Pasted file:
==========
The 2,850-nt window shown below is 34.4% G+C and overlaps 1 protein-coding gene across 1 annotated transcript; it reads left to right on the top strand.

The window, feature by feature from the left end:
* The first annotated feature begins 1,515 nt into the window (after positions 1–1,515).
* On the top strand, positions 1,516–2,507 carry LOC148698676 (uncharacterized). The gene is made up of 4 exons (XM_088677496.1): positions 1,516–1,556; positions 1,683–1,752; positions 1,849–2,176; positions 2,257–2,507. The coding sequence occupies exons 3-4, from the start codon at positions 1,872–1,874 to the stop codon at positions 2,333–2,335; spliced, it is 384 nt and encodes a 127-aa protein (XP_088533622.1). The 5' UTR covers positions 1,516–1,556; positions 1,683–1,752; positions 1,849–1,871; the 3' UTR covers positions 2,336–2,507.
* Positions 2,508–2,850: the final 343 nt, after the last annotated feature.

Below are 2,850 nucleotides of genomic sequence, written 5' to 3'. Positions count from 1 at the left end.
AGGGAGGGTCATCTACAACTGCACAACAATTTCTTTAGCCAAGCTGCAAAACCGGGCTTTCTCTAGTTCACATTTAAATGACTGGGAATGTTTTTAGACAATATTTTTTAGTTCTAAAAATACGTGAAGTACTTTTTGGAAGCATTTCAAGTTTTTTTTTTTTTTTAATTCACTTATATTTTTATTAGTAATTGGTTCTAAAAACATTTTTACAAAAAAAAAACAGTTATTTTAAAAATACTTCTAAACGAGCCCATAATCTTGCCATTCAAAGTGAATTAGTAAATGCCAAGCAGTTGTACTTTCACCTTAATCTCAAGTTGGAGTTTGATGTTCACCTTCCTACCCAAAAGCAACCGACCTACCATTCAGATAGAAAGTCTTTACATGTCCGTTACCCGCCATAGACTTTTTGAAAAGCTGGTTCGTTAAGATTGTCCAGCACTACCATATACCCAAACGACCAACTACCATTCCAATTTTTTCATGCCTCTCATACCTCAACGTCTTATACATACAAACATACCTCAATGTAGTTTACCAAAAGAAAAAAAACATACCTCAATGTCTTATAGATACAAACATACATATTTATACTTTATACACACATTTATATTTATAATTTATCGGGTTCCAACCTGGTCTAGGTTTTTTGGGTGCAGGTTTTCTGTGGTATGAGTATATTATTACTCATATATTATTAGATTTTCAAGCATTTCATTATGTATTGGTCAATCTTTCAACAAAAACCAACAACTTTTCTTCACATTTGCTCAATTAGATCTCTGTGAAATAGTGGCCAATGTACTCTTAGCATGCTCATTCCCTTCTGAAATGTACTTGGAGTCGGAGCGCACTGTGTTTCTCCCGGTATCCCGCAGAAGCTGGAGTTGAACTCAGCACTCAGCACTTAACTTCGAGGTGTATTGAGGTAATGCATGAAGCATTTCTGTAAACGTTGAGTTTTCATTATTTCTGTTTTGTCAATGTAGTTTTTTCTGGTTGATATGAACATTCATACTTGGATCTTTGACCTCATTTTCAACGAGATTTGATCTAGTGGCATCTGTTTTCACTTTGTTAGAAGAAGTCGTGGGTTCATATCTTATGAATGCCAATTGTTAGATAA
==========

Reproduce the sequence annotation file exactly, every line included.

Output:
The 2,850-nt window shown below is 34.4% G+C and overlaps 1 protein-coding gene across 1 annotated transcript; it reads left to right on the top strand.

The window, feature by feature from the left end:
* The first annotated feature begins 1,515 nt into the window (after positions 1–1,515).
* On the top strand, positions 1,516–2,507 carry LOC148698676 (uncharacterized). The gene is made up of 4 exons (XM_088677496.1): positions 1,516–1,556; positions 1,683–1,752; positions 1,849–2,176; positions 2,257–2,507. The coding sequence occupies exons 3-4, from the start codon at positions 1,872–1,874 to the stop codon at positions 2,333–2,335; spliced, it is 384 nt and encodes a 127-aa protein (XP_088533622.1). The 5' UTR covers positions 1,516–1,556; positions 1,683–1,752; positions 1,849–1,871; the 3' UTR covers positions 2,336–2,507.
* Positions 2,508–2,850: the final 343 nt, after the last annotated feature.

Below are 2,850 nucleotides of genomic sequence, written 5' to 3'. Positions count from 1 at the left end.
AGGGAGGGTCATCTACAACTGCACAACAATTTCTTTAGCCAAGCTGCAAAACCGGGCTTTCTCTAGTTCACATTTAAATGACTGGGAATGTTTTTAGACAATATTTTTTAGTTCTAAAAATACGTGAAGTACTTTTTGGAAGCATTTCAAGTTTTTTTTTTTTTTTAATTCACTTATATTTTTATTAGTAATTGGTTCTAAAAACATTTTTACAAAAAAAAAACAGTTATTTTAAAAATACTTCTAAACGAGCCCATAATCTTGCCATTCAAAGTGAATTAGTAAATGCCAAGCAGTTGTACTTTCACCTTAATCTCAAGTTGGAGTTTGATGTTCACCTTCCTACCCAAAAGCAACCGACCTACCATTCAGATAGAAAGTCTTTACATGTCCGTTACCCGCCATAGACTTTTTGAAAAGCTGGTTCGTTAAGATTGTCCAGCACTACCATATACCCAAACGACCAACTACCATTCCAATTTTTTCATGCCTCTCATACCTCAACGTCTTATACATACAAACATACCTCAATGTAGTTTACCAAAAGAAAAAAAACATACCTCAATGTCTTATAGATACAAACATACATATTTATACTTTATACACACATTTATATTTATAATTTATCGGGTTCCAACCTGGTCTAGGTTTTTTGGGTGCAGGTTTTCTGTGGTATGAGTATATTATTACTCATATATTATTAGATTTTCAAGCATTTCATTATGTATTGGTCAATCTTTCAACAAAAACCAACAACTTTTCTTCACATTTGCTCAATTAGATCTCTGTGAAATAGTGGCCAATGTACTCTTAGCATGCTCATTCCCTTCTGAAATGTACTTGGAGTCGGAGCGCACTGTGTTTCTCCCGGTATCCCGCAGAAGCTGGAGTTGAACTCAGCACTCAGCACTTAACTTCGAGGTGTATTGAGGTAATGCATGAAGCATTTCTGTAAACGTTGAGTTTTCATTATTTCTGTTTTGTCAATGTAGTTTTTTCTGGTTGATATGAACATTCATACTTGGATCTTTGACCTCATTTTCAACGAGATTTGATCTAGTGGCATCTGTTTTCACTTTGTTAGAAGAAGTCGTGGGTTCATATCTTATGAATGCCAATTGTTAGATAA